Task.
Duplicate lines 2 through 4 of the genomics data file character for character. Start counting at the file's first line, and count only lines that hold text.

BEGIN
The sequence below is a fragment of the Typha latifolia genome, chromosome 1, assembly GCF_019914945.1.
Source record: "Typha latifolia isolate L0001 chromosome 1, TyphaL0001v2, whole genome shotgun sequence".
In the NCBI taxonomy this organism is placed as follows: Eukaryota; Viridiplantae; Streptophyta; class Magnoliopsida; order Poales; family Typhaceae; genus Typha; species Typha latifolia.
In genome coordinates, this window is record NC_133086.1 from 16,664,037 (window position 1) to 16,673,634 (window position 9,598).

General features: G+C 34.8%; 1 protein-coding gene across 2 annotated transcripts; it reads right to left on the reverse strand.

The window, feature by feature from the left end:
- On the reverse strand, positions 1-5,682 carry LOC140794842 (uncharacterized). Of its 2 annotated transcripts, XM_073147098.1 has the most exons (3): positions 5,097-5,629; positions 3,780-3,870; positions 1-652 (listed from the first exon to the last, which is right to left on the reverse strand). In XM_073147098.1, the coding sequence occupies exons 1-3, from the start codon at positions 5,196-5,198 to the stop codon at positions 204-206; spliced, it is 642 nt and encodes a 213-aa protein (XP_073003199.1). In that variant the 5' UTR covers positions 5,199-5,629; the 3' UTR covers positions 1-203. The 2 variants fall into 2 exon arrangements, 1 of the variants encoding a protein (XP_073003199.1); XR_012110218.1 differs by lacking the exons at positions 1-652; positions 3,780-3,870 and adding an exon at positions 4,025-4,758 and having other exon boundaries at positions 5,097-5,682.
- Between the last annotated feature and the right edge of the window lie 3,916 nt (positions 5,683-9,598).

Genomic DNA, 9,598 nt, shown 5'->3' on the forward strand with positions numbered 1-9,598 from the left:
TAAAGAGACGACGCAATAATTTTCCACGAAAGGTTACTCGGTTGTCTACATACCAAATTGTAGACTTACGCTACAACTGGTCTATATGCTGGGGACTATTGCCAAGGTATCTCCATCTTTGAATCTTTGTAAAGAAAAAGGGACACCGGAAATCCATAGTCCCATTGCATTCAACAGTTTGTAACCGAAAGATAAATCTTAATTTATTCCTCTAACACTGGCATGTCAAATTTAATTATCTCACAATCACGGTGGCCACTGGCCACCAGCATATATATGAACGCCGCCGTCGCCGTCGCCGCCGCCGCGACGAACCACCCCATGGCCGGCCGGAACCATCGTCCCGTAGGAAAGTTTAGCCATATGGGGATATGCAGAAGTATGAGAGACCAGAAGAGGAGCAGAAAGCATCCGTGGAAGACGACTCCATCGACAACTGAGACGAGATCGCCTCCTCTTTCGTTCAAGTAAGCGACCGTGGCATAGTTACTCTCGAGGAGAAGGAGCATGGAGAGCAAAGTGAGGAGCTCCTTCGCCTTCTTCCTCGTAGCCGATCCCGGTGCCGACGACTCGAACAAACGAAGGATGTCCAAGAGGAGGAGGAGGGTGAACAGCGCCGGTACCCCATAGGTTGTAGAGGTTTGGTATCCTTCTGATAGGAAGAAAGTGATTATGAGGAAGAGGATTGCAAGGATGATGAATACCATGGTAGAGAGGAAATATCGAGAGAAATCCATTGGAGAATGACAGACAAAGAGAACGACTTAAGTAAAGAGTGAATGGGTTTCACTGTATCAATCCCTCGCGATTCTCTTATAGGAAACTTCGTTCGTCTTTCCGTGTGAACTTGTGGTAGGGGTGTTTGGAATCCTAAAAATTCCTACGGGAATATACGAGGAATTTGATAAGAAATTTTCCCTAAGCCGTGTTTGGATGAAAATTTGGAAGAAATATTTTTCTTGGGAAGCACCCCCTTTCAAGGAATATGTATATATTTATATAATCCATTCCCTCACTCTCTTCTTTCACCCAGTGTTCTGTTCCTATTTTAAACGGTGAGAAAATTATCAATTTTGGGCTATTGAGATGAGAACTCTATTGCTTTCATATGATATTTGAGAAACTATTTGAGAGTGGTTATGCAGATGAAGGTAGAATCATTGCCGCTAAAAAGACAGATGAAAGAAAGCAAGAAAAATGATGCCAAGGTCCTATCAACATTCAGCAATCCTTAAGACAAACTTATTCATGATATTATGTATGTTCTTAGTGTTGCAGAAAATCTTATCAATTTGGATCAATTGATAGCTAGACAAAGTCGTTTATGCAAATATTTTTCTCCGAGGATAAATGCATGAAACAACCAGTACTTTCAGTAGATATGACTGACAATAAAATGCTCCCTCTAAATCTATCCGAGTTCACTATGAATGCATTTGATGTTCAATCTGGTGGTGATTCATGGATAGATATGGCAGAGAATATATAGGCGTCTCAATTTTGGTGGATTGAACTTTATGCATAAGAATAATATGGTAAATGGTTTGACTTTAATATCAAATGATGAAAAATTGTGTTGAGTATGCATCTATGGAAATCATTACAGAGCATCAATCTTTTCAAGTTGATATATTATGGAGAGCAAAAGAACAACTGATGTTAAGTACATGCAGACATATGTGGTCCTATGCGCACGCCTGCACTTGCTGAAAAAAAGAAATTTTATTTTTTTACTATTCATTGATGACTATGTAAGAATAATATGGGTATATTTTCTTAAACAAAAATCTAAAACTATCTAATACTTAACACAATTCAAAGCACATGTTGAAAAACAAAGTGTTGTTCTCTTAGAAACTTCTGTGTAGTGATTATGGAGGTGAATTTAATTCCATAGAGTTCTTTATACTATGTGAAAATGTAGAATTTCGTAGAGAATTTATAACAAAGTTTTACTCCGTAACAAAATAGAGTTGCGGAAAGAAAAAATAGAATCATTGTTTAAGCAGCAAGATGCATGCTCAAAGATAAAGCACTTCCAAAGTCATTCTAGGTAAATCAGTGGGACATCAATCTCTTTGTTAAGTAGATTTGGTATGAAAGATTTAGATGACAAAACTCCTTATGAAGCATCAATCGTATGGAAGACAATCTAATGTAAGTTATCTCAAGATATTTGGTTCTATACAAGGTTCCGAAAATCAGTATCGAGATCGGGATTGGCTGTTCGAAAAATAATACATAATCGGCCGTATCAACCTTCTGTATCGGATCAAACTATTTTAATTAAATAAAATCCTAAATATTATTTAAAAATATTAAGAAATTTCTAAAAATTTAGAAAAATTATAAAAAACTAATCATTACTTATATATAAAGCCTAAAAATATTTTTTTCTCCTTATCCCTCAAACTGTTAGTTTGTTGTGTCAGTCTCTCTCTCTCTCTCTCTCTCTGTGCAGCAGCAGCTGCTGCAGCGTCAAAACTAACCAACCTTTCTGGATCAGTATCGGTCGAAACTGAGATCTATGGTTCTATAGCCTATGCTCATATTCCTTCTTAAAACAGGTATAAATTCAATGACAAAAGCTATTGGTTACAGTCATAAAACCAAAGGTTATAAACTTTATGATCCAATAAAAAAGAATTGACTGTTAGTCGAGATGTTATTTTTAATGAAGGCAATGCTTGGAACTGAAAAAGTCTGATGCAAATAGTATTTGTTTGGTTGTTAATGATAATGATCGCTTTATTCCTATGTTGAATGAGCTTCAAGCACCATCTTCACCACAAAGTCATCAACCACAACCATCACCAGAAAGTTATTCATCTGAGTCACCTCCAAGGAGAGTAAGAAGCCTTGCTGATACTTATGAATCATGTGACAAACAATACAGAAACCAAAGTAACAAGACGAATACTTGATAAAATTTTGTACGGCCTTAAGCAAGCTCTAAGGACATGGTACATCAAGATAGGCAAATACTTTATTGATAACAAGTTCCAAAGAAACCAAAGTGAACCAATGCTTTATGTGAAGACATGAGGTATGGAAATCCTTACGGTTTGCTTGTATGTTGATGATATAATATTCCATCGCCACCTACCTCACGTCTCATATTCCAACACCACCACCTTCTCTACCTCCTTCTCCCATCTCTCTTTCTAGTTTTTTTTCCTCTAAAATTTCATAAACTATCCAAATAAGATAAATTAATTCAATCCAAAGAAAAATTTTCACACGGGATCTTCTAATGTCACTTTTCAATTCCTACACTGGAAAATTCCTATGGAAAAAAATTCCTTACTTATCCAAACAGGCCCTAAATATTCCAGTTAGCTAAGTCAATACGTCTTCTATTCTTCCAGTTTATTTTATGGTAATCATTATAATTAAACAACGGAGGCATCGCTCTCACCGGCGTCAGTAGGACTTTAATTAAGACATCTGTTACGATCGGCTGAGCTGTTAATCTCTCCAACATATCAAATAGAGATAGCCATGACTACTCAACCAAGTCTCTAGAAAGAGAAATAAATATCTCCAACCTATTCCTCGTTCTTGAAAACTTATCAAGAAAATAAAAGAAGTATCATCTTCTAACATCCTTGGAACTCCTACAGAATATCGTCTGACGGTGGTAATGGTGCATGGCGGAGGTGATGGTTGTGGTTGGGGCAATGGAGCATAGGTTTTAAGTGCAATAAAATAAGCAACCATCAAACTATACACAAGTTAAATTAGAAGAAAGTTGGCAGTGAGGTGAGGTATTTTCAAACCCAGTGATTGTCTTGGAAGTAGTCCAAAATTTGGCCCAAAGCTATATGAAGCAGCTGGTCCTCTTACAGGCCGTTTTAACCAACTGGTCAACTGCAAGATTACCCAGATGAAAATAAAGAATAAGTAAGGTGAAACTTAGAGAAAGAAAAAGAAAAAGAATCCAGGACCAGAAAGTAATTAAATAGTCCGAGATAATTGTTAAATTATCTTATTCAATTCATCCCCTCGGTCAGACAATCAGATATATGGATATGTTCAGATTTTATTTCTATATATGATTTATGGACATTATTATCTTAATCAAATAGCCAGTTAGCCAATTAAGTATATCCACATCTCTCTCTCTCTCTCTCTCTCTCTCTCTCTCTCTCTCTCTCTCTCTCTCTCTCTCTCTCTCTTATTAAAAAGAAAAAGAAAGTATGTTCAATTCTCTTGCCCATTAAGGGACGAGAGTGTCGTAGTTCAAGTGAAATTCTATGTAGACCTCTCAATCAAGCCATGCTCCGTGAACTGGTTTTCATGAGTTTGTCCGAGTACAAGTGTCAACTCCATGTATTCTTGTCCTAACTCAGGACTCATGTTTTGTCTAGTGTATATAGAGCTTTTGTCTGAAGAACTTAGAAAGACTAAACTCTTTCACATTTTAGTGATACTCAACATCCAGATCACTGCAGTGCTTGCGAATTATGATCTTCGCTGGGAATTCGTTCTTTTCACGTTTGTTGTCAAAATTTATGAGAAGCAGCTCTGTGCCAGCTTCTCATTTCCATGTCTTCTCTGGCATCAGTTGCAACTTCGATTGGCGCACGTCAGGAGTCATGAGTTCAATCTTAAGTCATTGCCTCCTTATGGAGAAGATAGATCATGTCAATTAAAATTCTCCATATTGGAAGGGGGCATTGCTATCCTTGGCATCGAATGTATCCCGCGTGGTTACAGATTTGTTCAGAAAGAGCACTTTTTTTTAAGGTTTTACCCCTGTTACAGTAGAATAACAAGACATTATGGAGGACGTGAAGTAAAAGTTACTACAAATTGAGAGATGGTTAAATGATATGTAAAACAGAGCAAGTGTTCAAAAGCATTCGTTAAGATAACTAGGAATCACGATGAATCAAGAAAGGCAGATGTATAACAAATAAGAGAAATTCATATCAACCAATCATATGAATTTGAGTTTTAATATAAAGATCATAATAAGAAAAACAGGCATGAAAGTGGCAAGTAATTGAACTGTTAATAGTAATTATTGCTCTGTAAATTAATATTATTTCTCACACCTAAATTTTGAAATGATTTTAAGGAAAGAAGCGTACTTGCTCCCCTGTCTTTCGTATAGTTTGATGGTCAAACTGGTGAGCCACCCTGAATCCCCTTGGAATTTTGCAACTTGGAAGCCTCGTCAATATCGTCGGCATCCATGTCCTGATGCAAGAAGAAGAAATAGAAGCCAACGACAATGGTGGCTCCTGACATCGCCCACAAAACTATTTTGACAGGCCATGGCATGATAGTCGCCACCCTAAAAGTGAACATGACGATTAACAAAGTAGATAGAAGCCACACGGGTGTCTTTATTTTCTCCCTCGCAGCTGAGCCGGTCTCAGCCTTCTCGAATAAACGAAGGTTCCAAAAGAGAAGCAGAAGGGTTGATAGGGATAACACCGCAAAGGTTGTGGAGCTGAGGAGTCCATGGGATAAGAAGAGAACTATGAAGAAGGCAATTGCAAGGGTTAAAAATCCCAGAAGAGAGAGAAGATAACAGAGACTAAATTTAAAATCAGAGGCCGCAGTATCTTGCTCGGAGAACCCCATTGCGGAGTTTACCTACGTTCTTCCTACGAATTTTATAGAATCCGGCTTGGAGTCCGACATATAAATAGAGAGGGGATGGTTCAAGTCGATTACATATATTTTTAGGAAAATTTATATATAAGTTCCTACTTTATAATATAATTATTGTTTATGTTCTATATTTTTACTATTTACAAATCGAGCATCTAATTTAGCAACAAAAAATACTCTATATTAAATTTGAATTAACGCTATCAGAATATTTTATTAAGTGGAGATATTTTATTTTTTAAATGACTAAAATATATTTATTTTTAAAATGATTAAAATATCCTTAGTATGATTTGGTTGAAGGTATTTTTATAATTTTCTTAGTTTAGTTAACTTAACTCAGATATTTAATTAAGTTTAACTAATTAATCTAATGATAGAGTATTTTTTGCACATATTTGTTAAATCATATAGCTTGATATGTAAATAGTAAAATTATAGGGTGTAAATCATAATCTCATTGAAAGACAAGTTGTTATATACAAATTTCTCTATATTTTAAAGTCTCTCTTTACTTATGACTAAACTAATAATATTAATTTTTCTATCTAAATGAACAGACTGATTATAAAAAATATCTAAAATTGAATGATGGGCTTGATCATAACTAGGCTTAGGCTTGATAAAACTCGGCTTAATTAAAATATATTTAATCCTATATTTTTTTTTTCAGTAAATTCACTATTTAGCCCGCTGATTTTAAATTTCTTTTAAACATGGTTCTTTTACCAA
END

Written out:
Source record: "Typha latifolia isolate L0001 chromosome 1, TyphaL0001v2, whole genome shotgun sequence".
In the NCBI taxonomy this organism is placed as follows: Eukaryota; Viridiplantae; Streptophyta; class Magnoliopsida; order Poales; family Typhaceae; genus Typha; species Typha latifolia.
In genome coordinates, this window is record NC_133086.1 from 16,664,037 (window position 1) to 16,673,634 (window position 9,598).